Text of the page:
Calmes: The biggest losers — the GOP and Donald Trump
When the last of the 2016 presidential candidates — Hillary Clinton, Jeb Bush and Scott Walker — are finished, the Republicans have no problem with nominating Donald Trump.
‘Trump isn’t qualified’. So the statement would go, if the Republican establishment had its way and decided to nominate a person who didn’t have the requisite qualifications.
This has been the line of attack against Trump throughout his campaign and in the media, from “he doesn’t have the temperament” to “he’s a conman”.
And despite all the establishment’s predictions, Trump has indeed been the most popular Republican candidate in recent elections. In fact, as early as January, he was the only major Republican candidate to poll at 3%.
Since then, Trump has risen to the point where his name is mentioned in the top 25 most-commented-on stories in the Newseum Newsroom.
But while his popularity may be a result of his charisma and authenticity, he’s far from the first Republican presidential nominee to go down in flames after winning the nomination.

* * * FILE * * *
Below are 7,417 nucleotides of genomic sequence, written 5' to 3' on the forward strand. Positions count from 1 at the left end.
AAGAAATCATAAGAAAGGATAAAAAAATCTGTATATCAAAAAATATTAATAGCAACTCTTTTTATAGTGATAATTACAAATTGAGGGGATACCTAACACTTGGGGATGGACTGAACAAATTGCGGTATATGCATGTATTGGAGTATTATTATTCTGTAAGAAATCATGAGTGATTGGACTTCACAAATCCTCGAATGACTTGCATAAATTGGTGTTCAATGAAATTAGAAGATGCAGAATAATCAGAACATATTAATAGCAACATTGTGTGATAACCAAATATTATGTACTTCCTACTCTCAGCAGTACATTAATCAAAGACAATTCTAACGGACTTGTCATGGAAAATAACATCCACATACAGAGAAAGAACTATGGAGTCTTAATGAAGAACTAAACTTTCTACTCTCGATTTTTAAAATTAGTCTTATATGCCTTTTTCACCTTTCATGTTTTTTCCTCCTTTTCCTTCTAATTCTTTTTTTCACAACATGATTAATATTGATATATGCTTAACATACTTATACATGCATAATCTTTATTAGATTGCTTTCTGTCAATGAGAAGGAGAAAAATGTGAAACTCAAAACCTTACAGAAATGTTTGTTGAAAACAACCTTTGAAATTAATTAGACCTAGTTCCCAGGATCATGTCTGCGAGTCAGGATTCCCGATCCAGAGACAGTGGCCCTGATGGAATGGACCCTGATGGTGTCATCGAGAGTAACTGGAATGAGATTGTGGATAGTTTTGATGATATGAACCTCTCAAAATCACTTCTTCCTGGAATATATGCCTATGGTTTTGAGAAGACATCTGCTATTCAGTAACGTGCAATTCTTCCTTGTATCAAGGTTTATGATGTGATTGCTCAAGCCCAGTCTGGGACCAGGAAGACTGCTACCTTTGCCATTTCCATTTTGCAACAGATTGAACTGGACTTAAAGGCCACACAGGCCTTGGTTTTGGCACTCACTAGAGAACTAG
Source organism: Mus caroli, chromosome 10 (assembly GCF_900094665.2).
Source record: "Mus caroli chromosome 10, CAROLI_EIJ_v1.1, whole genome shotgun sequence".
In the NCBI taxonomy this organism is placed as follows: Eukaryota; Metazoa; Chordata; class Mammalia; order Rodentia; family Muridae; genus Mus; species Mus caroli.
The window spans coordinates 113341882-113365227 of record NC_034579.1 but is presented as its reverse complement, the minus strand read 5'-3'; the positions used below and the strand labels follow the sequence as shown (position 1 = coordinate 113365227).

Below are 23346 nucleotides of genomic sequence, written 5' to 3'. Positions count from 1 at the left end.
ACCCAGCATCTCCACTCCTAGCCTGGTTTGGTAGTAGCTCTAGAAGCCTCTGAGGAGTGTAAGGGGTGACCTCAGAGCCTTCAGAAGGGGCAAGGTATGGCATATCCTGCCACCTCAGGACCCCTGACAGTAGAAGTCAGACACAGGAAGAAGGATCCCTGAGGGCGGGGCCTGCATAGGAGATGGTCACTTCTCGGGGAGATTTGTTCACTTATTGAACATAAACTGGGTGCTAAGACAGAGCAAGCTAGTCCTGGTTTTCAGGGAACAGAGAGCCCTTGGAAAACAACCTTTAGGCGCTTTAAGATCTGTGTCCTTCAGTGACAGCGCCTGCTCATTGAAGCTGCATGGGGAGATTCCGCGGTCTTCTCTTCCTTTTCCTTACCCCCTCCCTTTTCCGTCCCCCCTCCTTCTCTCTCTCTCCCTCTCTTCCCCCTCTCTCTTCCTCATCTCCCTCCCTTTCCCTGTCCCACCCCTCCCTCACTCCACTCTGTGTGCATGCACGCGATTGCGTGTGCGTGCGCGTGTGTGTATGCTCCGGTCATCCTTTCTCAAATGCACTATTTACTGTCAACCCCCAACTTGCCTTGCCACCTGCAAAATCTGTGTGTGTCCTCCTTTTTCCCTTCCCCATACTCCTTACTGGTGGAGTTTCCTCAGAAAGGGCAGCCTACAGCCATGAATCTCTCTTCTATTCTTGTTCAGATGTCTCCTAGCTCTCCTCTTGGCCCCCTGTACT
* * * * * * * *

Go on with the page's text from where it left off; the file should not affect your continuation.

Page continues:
Here’s a look back at the biggest losers in Republican history.
Presidential elections are decided by who the party selects as its candidate. And whoever wins has a mandate from the voters.
The Reagan effect
Ronald Reagan was the last candidate to win the Republican nomination. And he was the first presidential candidate to win a major party nomination from the South.
As a result, the president’s South Carolina primary victory that year came as a huge shock to the Republican establishment.
As former Ohio Governor George Voinovich noted at the time, Reagan had won a surprising victory in his home state of California. And he had won a surprising victory in the New Hampshire primary in his home state of Ohio.
By winning the California, New Hampshire and Ohio primaries, Reagan had successfully defied “the insiders” and won nomination by the “grass roots”, both the party’s grassroots and its corporate base.
His victories in the primaries had demonstrated that a candidate could win even without winning the popular vote